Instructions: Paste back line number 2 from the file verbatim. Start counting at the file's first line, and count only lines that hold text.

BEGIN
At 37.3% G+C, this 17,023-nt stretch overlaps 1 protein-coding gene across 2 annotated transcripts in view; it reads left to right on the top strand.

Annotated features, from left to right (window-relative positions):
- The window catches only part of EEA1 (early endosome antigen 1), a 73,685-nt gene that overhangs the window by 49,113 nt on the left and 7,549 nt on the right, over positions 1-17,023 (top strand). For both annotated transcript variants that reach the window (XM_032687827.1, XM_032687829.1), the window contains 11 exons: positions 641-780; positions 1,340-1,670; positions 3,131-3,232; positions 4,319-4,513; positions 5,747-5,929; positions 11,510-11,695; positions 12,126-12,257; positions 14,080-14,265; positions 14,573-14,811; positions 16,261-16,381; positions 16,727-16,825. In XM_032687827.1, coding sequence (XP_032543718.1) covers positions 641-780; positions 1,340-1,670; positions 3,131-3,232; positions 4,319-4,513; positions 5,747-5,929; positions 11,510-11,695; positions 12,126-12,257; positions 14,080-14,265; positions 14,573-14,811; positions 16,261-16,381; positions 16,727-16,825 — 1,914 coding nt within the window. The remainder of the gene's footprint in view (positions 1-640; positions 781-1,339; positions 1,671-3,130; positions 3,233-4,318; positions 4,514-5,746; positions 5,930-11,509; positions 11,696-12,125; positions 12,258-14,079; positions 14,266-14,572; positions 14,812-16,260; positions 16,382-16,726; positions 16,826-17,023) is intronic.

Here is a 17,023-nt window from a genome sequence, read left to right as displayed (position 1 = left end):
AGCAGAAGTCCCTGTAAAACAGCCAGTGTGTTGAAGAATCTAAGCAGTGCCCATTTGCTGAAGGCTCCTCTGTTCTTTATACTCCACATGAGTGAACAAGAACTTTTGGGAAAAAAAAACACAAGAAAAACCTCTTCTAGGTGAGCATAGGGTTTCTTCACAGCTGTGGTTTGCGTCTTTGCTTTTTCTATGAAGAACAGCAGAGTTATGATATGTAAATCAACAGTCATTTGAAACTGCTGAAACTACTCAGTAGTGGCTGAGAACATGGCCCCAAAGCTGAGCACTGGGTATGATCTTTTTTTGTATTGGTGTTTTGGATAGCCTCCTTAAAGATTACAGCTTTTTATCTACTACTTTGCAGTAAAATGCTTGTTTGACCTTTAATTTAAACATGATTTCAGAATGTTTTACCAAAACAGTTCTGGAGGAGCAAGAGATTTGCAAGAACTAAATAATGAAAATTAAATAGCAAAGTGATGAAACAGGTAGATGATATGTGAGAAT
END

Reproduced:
Annotated features, from left to right (window-relative positions):